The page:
Canadian Bankruptcy Law
What is the Law in Canada?
It is overseen by the Office of the Superintendent of Bankruptcy and, in the case of the Bankruptcy and Insolvency Act, administered by Licensed Insolvency Trustees.
Canadian insolvency law provides for summary bankruptcy (personal bankruptcy), business bankruptcy and consumer proposals, which is an offer to your creditors to repay a portion of what you owe, to extend the time you have to repay your debt, or a combination of both of these that is conducted under the BIA and administrated by a licensed insolvency trustee (known as a consumer proposal administrator in this case).
The bankruptcy laws in Canada also lay out the bankruptcy process across the nation.
Insolvency Laws in Canada
Individuals and businesses that are facing financial problems can take advantage of many insolvency laws to get a fresh start.
Bankruptcy is a federal law, although there are some parts of the law that are put in place by your province or territory.
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For example, the bankruptcy exemptions – the assets that you are allowed to keep when going bankrupt – are set by each province.
Bankruptcy & insolvency laws in Canada were written to give you and your creditors protection and to ensure that your creditors are treated fairly and your rights are respected.
With a Licensed Insolvency Trustee (LIT) you can solve your financial difficulties and clear your unsecured debts.
Credit card debt, lines of credit, back taxes and payday loan debt can be eliminated by going bankrupt.
Federal Insolvency Law
The BIA (Bankruptcy and Insolvency Act) is the legislation that governs all federal rules and regulations regarding going bankrupt.
The BIA governs all bankruptcies in Canada, and was enacted by the Canadian government to provide honest but unfortunate debtors solve their money problems and get a fresh financial start.
Federal law also provides the CCAA (Companies’ Creditors Arrangement Act) which preserves the rights of creditors of certain businesses and corporations.
Provincial Bankruptcy & Insolvency Laws
Although insolvency law in Canada is federally regulated, some provinces have their own rules in addition to the federal regulations governing insolvency proceedings such as consumer proposals.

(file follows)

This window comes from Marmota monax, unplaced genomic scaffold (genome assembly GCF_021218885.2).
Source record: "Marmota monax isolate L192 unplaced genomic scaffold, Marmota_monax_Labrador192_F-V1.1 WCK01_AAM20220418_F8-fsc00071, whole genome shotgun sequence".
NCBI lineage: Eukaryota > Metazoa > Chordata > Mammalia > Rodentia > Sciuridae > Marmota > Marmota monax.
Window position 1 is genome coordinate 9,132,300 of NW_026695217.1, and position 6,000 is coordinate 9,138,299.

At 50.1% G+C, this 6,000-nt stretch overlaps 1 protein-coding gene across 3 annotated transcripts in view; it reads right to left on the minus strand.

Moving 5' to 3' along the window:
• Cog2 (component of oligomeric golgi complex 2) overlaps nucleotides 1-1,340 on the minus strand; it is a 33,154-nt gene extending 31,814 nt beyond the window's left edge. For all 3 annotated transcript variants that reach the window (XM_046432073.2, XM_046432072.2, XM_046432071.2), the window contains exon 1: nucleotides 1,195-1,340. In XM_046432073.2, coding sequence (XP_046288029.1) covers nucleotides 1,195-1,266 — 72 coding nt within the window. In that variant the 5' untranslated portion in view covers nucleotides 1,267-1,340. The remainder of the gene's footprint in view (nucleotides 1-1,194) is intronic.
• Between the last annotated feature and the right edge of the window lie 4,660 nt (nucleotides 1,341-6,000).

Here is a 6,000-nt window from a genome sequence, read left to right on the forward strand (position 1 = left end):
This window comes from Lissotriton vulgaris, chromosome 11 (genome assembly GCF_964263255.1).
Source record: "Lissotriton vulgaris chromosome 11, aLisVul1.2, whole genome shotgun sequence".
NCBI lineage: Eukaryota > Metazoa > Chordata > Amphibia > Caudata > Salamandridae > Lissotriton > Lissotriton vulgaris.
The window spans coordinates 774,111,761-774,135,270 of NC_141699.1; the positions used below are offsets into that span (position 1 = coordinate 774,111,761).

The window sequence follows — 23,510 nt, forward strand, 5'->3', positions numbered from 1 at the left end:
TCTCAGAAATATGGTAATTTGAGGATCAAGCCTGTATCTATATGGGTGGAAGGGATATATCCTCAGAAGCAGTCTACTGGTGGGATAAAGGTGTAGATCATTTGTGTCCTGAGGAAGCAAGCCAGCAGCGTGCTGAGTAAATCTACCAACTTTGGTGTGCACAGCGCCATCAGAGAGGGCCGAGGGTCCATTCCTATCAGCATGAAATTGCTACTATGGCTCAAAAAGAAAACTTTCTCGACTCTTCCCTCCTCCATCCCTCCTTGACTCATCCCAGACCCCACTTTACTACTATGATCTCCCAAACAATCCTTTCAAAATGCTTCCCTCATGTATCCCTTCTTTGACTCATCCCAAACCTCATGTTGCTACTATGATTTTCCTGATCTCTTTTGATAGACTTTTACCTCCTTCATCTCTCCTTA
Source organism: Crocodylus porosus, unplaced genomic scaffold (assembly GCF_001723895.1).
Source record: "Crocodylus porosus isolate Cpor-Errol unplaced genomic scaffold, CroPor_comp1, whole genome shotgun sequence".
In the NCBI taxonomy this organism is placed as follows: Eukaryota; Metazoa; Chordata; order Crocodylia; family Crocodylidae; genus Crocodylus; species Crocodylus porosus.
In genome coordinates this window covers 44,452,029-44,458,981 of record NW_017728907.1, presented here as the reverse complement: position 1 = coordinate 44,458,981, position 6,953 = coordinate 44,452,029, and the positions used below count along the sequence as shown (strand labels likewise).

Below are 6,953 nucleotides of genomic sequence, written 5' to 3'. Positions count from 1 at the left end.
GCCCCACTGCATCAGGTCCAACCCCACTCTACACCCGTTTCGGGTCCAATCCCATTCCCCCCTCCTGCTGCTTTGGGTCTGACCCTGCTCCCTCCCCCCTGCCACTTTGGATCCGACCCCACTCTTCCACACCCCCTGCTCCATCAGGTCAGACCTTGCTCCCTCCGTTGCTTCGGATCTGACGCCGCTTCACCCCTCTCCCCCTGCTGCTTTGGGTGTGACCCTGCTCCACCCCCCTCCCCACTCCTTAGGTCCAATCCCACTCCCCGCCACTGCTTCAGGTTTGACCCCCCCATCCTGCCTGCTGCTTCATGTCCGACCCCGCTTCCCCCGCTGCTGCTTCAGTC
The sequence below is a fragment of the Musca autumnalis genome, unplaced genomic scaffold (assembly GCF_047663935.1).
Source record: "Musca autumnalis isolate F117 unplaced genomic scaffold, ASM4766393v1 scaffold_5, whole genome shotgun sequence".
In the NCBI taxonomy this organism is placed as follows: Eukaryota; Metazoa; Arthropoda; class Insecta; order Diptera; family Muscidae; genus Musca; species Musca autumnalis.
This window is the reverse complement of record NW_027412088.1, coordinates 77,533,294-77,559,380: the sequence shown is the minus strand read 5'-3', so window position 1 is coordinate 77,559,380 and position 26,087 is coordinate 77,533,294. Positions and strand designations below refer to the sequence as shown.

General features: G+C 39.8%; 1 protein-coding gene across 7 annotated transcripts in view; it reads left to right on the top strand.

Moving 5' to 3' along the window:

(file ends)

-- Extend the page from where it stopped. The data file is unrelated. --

In addition, each province sets its own exemptions on assets that are seized in a bankruptcy.
Provincial law can be explained by a LIT in your local area.
Unfortunately, secured creditors are not dealt with when going bankrupt as only unsecured debts are covered by the laws.
Alberta Laws Regarding Insolvency and Going Bankrupt
Alberta includes a Civil Enforcement Act and we provide more information about Alberta insolvency law.
AB provides an Orderly Payment of Debts Program.
British Columbia Bankruptcy & Insolvency Law
BC provides a Court Order Enforcement Act and we provide more information about BC insolvency law.
Bankruptcy & Insolvency Law in Manitoba
New Brunswick Insolvency Laws
In New Brunswick there is an Memorials and Executions Act and Bankruptcy Canada provide more information on NB bankruptcy and insolvency law.
Bankruptcy & Insolvency Law in Newfoundland and Labrador
Newfoundland and Labrador insolvency law provides a Judgement Enforcement Act and we have provided more Newfoundland and Labrador insolvency law information.
Bankruptcy & Consumer Proposal Law in Nova Scotia
Read Nova Scotia’s the Judicature Act and visit our page on Nova Scotia bankruptcy and insolvency law to learn more.
Nova Scotia provides an Orderly Payment of Debts Program.
Ontario Insolvency Laws
Ontario’s Executions Act provides information on Ontario bankruptcy and we have listed more information on our bankruptcy and insolvency law in Ontario page.
PEI Bankruptcy & Insolvency Laws
Information on Prince Edward Island insolvency and law is provided in the Judgement and Execution Act and you can read more here.
Prince Edward Island provides an Orderly Payment of Debts Program.
Insolvency & Bankruptcy Help Law in Quebec
Quebec provides more information on insolvency laws in the Code of Civil Procedure, or you can visit our Quebec insolvency law page.
Bankruptcy & Consumer Proposal Law in Saskatchewan
Saskatchewan has an Exemptions Act and a Farm Security Act and we provide more information on our Saskatchewan bankruptcy and insolvency law page.
SK provides an Orderly Payment of Debts Program.
Northwest Territories Insolvency Laws
NWT has an Exemptions Act and we give you more information on Northwest Territories laws regarding bankruptcy.
Yukon Insolvency Law
Yukon has an Exemptions Act that provides more information and we have listed information on Yukon bankruptcy and insolvency law on our page.
Nunavut Insolvency Law
Read Nunavut’s Exemptions Act for more information, or visit our page about Nunavut insolvency law.
Do I need a bankruptcy attorney?
While in the United States you need a lawyer to file bankruptcy, in Canada you can only go bankrupt or make a consumer proposal with a bankruptcy trustee, as only a Trustee in Bankruptcy is licensed to administer to insolvency; a practicing lawyer cannot file a bankruptcy or consumer proposal for you.
A bankruptcy attorney in Canada is needed if you need help securing a bankruptcy discharge, among other services.
To file a consumer proposal you must work with a trustee, but there are different laws for making a debt proposal to your creditors.
Get More Information From a Licensed Bankruptcy Trustee
The insolvency laws can be complex depending on your personal situation so it is important you contact a licensed insolvency trustee to speak over your financial troubles.
Call 1-877-879-4770 toll free.
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